March 20, 2015

It all happens so suddenly. Jason Harrison’s mother walks out of her front door past the police officers who knocked calmly and ask how she’s doing. She had called for help to take her son who lives with schizophrenia to a local hospital.

Her son follows behind her, twiddling a small screwdriver in his hands.

“Drop that for me,” says one of the officers say. He says it three more times.

“Jay!” his mother yells. “Jay!” She can feel what’s about to happen. “Jay!” She screams, “Don’t shoo–!”

The ‘-t’ is muffled by the distorting echo of gunshots. Five of them.

Five bullets fired into the chest of Jason Harrison.

As the graphic video continues, you see Jason bleed to death on the driveway of his home. And you hear the tormented screams and sobs of his mother in the background. Her pain constricts my own throat and I clinch my jaw to prevent the tears welling in my eyes from beginning to roll down my face.

I understand her agony; I live uncomfortably close to that pain. My son lives with schizophrenia, and while right now he is doing well, I know that he’s always walking a tightrope. Meds stop working, he could stop taking meds—he could freefall back into psychosis.

It’s happened before. And I suspect it’ll happen again.

I imagine something similar may have happened in Jason’s life and his mother, needing help to get him to the hospital, called 911. That’s what we’ve been told to do. We’ve been told that the police are there to serve and protect. Help is coming. Instead, we now witness their tragedy in the video.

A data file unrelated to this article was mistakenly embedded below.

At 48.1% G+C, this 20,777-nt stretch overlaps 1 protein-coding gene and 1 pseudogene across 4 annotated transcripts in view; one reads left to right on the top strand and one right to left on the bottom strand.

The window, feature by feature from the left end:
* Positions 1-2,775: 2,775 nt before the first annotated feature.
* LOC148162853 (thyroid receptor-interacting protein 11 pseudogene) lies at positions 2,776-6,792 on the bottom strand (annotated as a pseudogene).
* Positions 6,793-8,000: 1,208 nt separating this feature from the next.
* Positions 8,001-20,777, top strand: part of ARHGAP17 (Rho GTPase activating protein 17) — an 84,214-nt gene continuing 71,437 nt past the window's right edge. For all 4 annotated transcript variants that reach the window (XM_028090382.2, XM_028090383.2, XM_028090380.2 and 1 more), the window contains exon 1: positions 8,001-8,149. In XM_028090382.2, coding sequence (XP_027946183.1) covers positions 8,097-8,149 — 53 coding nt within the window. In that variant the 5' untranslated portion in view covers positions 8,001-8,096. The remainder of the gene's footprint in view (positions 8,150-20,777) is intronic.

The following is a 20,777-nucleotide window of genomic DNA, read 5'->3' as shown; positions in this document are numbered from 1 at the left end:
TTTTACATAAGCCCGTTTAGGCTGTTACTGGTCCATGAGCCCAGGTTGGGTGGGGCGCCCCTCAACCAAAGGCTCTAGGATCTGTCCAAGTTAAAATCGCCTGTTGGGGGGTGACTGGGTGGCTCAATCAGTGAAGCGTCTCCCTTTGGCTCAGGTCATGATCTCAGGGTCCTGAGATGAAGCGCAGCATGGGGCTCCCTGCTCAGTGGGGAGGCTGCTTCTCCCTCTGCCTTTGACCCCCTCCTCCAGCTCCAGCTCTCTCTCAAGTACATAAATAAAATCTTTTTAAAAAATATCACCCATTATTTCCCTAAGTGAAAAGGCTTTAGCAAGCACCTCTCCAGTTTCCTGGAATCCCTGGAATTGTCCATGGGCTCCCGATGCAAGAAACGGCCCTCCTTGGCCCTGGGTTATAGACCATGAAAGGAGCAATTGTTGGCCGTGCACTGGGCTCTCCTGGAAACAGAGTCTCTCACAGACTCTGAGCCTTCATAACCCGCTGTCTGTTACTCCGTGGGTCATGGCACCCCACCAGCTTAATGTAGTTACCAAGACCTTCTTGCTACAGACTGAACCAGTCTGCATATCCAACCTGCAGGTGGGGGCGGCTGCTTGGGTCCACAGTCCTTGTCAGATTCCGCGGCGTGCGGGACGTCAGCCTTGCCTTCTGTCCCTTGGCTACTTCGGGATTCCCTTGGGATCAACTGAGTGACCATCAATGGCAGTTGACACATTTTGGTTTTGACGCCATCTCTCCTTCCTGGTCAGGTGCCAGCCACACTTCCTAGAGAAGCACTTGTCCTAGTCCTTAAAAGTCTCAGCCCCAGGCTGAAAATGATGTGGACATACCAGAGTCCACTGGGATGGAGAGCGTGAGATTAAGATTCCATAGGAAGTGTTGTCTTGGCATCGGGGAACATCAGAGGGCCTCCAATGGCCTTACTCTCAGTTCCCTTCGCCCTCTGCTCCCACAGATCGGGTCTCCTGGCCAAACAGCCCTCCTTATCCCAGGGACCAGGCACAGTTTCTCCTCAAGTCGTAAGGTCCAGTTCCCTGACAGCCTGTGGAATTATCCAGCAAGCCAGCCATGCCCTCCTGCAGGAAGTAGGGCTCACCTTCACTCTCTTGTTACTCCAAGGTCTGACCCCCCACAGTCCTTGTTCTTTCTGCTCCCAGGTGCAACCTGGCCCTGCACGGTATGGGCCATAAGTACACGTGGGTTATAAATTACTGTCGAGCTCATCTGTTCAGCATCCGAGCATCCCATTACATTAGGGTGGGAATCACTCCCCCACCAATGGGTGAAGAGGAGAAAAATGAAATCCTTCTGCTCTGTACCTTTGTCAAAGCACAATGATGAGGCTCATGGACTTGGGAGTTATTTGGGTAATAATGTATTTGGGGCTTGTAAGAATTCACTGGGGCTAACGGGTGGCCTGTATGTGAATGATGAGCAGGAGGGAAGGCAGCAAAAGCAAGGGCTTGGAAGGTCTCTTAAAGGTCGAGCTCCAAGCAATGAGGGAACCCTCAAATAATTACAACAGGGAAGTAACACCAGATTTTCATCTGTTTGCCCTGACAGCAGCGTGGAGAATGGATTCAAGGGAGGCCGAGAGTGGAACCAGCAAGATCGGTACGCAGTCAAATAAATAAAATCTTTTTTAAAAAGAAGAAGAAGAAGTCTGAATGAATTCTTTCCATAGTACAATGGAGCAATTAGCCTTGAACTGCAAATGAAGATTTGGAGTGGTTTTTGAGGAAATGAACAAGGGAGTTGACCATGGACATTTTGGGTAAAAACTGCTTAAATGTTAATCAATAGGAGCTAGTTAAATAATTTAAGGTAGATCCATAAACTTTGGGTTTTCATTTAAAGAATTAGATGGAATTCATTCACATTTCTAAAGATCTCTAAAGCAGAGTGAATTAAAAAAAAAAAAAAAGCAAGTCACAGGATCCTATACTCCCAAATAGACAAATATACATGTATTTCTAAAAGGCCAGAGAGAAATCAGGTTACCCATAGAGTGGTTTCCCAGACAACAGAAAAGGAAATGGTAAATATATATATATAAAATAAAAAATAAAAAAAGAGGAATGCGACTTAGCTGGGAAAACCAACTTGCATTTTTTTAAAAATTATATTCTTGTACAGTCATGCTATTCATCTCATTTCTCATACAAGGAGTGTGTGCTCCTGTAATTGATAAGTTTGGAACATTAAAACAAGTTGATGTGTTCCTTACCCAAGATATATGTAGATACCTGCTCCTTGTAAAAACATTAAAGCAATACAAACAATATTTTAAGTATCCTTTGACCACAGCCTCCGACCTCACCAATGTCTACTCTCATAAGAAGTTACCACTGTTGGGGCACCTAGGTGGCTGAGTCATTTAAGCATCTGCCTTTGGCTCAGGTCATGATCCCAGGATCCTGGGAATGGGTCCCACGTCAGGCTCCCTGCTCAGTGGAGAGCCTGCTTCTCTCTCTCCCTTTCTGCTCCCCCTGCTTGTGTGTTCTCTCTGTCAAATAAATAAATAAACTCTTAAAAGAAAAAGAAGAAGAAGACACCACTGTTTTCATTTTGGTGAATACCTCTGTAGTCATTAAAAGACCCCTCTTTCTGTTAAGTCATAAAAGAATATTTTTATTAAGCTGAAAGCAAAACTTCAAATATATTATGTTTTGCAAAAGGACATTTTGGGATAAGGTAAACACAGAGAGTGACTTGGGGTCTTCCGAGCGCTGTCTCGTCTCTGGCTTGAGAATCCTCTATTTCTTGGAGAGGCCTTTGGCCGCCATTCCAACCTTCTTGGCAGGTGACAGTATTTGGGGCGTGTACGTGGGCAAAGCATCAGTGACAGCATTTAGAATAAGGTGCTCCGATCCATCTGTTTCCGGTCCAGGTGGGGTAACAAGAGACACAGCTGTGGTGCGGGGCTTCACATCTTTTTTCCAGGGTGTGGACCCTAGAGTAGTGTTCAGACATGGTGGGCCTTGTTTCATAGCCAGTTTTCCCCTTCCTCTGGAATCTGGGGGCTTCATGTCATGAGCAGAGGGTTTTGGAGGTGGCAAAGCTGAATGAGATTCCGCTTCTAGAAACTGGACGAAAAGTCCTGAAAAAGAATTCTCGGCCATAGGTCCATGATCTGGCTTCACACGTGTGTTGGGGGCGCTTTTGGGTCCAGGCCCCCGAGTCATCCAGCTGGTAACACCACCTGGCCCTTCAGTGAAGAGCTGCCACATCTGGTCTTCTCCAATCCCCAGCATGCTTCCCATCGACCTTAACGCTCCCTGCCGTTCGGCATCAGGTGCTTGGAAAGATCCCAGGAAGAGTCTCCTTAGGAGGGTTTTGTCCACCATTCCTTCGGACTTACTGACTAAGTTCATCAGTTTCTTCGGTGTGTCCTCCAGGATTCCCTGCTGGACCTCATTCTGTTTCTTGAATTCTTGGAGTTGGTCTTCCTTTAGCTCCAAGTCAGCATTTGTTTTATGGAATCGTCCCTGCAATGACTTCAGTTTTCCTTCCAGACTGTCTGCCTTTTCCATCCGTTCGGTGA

I don’t know why the police shot, but I do know that it could have been my son, my screams.

After seeing Jason die, I don’t know how to feel safe calling 911. I know mental illness is complicated. There are times when symptoms could be mistaken for willful actions. There is often anger, frustration and confusion. There are breaks with reality. If you don’t even know what you’re seeing, it can be frightening. Even if you do, it still can be.

Despite these realities, we love our sons and daughters. Today I can’t honestly tell you if I think it’s safer calling the police or trying to handle a difficult and potentially dangerous situation myself. I want to be able to trust those men and women, but from videos like this I know they aren’t any more trained or prepared to handle these situations than I am.

How many more senseless tragedies must happen before we say enough is enough? How many more of our children need to die?

This is what happens when an ill-equipped, broken system relies on people with guns to handle a psychiatric crisis. There needs to be more training. There needs to be more understanding. What we have now is unacceptable. This situation is what’s crazy and it makes me mad as hell.

A mother cannot lose her son because we don’t care enough about finding a better solution.

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